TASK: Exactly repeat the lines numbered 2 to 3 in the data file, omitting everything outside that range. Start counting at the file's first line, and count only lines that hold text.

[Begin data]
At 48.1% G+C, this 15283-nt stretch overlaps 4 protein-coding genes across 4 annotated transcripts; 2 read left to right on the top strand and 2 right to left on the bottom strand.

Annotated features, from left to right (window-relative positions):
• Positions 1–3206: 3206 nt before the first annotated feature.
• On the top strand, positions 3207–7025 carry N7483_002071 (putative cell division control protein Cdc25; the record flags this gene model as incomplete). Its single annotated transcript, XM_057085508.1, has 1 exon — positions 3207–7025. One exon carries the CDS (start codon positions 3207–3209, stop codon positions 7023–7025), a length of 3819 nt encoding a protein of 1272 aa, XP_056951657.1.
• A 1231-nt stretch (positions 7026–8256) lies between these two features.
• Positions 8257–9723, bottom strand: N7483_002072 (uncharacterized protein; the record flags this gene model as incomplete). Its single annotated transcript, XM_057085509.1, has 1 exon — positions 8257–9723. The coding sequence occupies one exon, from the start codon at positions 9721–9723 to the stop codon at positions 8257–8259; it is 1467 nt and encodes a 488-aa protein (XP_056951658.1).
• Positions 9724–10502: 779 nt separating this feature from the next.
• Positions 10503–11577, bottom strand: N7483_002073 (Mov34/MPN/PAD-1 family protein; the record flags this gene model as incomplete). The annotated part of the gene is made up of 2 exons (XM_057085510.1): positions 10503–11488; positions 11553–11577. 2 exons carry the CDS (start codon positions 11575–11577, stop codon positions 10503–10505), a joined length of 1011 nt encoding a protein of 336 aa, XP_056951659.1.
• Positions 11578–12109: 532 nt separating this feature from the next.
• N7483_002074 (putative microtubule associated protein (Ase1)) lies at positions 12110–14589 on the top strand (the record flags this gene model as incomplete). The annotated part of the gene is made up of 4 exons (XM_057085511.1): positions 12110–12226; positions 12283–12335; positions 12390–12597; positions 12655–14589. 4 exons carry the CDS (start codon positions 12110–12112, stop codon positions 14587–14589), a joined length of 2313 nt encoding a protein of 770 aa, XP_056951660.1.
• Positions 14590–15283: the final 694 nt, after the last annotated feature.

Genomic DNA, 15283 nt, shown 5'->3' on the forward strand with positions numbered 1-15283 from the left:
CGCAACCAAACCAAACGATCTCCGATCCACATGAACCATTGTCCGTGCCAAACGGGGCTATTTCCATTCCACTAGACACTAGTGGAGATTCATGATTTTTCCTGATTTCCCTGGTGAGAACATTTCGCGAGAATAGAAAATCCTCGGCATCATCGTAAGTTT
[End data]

Annotated features, from left to right (window-relative positions):
• Positions 1–3206: 3206 nt before the first annotated feature.